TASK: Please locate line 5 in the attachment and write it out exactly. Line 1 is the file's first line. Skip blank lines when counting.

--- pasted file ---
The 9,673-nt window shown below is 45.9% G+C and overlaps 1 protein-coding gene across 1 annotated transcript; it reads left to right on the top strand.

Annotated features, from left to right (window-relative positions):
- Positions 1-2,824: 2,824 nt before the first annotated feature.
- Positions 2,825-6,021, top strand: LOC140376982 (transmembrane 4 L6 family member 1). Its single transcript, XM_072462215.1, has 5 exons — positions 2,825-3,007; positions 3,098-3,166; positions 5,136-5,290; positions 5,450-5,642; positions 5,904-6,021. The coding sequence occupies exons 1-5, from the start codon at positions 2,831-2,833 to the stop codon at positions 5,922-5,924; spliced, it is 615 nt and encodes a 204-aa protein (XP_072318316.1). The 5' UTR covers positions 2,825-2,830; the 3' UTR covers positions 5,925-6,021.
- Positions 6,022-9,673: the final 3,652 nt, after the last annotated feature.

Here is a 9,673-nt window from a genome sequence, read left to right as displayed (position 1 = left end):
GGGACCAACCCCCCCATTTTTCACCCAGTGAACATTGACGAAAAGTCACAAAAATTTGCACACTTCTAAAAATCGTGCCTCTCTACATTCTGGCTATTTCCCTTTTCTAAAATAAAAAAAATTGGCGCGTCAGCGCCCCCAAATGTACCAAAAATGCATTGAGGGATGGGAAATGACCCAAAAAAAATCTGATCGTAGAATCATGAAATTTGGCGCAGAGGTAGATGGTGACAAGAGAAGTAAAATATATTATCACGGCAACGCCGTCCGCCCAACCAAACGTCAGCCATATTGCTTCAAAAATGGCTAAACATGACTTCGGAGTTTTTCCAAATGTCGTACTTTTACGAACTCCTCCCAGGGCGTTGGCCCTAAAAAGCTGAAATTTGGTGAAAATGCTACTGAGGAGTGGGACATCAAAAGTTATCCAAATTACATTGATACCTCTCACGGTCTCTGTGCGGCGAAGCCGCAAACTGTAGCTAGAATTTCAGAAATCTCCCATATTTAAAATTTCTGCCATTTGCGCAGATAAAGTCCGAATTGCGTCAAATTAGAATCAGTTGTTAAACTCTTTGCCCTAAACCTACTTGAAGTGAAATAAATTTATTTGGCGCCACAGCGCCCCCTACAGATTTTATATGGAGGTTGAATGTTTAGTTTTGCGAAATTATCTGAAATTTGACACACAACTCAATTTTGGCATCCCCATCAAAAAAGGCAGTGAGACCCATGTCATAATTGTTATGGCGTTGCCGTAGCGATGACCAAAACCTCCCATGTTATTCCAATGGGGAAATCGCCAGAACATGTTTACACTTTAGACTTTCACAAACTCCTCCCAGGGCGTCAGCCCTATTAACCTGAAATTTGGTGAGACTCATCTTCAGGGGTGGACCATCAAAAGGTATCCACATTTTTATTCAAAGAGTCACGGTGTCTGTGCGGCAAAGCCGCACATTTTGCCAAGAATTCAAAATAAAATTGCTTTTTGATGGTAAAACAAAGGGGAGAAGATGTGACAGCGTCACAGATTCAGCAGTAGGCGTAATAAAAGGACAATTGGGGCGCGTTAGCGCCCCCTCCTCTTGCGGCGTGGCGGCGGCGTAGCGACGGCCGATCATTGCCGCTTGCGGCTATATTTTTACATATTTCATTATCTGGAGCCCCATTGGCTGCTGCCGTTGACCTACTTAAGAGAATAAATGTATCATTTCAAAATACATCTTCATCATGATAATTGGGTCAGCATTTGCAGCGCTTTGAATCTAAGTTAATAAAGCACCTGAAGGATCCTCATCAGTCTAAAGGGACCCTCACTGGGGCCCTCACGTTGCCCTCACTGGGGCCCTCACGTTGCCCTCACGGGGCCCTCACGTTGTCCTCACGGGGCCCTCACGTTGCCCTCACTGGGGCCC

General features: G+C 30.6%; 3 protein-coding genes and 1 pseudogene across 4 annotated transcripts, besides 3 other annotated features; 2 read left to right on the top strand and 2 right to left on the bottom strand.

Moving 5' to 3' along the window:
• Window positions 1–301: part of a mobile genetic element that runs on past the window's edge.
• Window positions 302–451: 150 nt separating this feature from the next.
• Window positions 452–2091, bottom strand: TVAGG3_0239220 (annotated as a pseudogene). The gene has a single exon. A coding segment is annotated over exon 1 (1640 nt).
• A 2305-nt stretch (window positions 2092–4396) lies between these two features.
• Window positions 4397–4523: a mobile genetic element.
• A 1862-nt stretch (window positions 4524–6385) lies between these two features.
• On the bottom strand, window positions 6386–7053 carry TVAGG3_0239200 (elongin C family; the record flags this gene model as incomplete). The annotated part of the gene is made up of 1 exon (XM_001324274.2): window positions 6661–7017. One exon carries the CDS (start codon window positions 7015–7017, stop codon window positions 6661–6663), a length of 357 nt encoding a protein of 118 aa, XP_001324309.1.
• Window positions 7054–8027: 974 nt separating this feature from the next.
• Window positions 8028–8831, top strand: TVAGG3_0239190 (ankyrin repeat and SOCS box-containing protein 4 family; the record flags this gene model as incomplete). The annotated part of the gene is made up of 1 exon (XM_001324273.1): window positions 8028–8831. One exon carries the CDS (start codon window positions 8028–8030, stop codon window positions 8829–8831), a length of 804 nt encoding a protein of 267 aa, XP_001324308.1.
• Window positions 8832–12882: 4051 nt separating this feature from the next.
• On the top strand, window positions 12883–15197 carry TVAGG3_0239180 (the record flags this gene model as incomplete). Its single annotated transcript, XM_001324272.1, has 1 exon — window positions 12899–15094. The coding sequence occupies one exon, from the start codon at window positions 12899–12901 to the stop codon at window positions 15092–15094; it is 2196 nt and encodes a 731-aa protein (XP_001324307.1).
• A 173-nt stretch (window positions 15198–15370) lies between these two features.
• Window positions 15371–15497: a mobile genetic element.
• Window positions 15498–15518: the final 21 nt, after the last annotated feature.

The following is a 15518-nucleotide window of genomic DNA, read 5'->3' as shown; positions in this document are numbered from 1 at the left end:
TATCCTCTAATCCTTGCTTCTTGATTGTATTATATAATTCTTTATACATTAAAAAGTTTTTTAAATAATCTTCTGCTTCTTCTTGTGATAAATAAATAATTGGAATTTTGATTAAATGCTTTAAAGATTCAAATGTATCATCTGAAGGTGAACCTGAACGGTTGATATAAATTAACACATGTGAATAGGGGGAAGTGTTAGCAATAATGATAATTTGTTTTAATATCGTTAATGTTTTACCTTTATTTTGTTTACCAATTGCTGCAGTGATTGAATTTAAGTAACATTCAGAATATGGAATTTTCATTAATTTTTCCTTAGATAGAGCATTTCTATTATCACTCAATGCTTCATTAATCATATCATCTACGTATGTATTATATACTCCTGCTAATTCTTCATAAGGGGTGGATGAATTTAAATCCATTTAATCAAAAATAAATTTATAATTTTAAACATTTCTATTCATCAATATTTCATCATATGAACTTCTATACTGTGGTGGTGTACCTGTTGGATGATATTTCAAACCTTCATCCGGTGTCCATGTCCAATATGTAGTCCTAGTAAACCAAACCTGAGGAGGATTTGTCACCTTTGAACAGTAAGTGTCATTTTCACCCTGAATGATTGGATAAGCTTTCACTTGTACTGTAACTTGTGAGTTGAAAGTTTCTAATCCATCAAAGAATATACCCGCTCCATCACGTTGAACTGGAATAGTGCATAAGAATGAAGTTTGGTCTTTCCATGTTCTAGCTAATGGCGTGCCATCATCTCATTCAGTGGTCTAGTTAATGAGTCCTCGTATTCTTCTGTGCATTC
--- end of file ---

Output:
- Positions 6,022-9,673: the final 3,652 nt, after the last annotated feature.